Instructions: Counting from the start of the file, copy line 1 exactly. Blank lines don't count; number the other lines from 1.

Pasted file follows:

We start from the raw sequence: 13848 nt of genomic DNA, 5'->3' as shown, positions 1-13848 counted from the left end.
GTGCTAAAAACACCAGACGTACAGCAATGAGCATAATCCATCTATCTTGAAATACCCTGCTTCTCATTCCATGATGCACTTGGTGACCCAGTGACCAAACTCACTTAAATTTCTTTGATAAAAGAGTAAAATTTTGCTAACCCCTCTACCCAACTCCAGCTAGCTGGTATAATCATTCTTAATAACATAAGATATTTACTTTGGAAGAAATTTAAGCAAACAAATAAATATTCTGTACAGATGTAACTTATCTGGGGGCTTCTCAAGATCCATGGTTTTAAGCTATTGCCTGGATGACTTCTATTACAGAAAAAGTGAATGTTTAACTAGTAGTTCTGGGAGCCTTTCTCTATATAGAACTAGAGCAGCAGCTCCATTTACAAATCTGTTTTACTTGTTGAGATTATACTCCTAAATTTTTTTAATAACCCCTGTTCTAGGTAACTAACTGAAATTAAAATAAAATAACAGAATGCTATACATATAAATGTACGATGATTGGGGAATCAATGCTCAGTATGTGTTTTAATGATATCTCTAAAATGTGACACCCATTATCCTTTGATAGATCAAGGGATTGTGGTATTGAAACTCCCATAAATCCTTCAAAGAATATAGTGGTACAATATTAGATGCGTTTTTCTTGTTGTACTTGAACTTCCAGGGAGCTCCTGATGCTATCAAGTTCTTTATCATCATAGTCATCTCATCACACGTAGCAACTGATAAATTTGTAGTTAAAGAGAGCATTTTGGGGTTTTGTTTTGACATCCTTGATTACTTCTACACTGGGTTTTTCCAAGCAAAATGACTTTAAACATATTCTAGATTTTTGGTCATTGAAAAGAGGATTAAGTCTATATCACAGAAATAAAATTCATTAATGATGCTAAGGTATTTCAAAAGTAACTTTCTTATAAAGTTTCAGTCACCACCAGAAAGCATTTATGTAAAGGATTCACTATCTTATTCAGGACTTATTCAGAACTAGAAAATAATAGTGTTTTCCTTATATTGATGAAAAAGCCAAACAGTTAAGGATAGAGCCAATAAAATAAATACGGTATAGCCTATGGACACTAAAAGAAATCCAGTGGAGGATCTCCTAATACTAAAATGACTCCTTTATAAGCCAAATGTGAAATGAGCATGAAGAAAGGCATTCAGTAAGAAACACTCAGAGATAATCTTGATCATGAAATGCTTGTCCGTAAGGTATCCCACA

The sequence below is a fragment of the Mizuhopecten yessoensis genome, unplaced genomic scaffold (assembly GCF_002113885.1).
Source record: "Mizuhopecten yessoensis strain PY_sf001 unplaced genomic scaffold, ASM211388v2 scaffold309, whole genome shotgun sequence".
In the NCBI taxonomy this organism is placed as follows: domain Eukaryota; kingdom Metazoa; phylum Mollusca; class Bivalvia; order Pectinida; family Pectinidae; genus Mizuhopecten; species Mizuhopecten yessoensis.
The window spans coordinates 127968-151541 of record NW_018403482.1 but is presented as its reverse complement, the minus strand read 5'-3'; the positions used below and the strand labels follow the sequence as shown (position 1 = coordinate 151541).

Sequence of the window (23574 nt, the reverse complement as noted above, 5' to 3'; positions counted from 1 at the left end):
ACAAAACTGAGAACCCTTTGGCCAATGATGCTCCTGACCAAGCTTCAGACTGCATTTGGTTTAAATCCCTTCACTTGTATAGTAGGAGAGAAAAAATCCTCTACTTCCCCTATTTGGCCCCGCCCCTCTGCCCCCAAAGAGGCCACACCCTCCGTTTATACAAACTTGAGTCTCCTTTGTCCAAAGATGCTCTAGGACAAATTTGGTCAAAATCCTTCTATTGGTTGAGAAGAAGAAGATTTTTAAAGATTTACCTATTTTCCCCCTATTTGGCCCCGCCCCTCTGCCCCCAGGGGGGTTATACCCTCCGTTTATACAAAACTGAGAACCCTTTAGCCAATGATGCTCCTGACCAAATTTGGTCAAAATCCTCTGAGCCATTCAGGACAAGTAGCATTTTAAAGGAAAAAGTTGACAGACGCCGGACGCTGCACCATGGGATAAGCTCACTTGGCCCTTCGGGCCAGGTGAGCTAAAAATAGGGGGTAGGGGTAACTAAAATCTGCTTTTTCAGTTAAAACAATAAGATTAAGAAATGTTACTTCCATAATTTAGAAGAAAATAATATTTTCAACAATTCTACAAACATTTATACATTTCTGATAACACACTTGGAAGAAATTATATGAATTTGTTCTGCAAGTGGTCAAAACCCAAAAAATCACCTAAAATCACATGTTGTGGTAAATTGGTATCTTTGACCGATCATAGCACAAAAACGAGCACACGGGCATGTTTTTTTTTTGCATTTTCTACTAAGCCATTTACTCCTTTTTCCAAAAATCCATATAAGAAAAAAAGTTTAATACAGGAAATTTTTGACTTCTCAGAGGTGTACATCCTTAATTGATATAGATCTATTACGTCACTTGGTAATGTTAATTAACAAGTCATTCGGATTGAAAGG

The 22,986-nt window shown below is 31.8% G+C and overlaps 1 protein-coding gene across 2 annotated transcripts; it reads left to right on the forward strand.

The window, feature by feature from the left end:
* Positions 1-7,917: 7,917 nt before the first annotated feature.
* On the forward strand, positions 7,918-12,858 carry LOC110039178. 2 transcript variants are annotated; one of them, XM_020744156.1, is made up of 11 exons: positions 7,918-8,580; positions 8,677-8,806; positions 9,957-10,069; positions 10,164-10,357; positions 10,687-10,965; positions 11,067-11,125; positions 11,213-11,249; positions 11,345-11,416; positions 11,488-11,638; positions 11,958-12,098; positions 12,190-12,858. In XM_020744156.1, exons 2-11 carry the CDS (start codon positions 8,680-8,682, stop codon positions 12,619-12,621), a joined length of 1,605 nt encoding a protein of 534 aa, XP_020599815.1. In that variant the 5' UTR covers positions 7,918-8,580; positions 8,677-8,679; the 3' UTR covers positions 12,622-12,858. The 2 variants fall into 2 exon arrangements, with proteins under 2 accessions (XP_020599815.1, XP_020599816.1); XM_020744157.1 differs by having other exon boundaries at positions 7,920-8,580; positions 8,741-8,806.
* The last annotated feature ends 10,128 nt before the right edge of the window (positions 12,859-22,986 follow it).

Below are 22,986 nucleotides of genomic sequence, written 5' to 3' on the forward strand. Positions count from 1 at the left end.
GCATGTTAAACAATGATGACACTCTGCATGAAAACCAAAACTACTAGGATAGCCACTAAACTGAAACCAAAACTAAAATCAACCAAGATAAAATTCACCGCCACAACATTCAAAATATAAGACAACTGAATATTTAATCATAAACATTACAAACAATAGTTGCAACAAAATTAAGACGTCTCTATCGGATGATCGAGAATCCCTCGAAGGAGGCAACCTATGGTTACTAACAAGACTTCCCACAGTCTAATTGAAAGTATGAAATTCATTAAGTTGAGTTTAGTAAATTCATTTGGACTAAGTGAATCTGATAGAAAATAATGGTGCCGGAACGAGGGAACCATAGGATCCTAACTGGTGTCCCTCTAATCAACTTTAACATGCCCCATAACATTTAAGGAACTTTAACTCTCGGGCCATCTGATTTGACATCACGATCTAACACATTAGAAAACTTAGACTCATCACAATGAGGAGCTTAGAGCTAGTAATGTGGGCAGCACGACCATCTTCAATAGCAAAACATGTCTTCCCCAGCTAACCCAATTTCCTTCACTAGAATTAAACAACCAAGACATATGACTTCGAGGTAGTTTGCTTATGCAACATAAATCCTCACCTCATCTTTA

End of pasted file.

We start from the raw sequence: 13848 nt of genomic DNA, 5'->3' as shown, positions 1-13848 counted from the left end.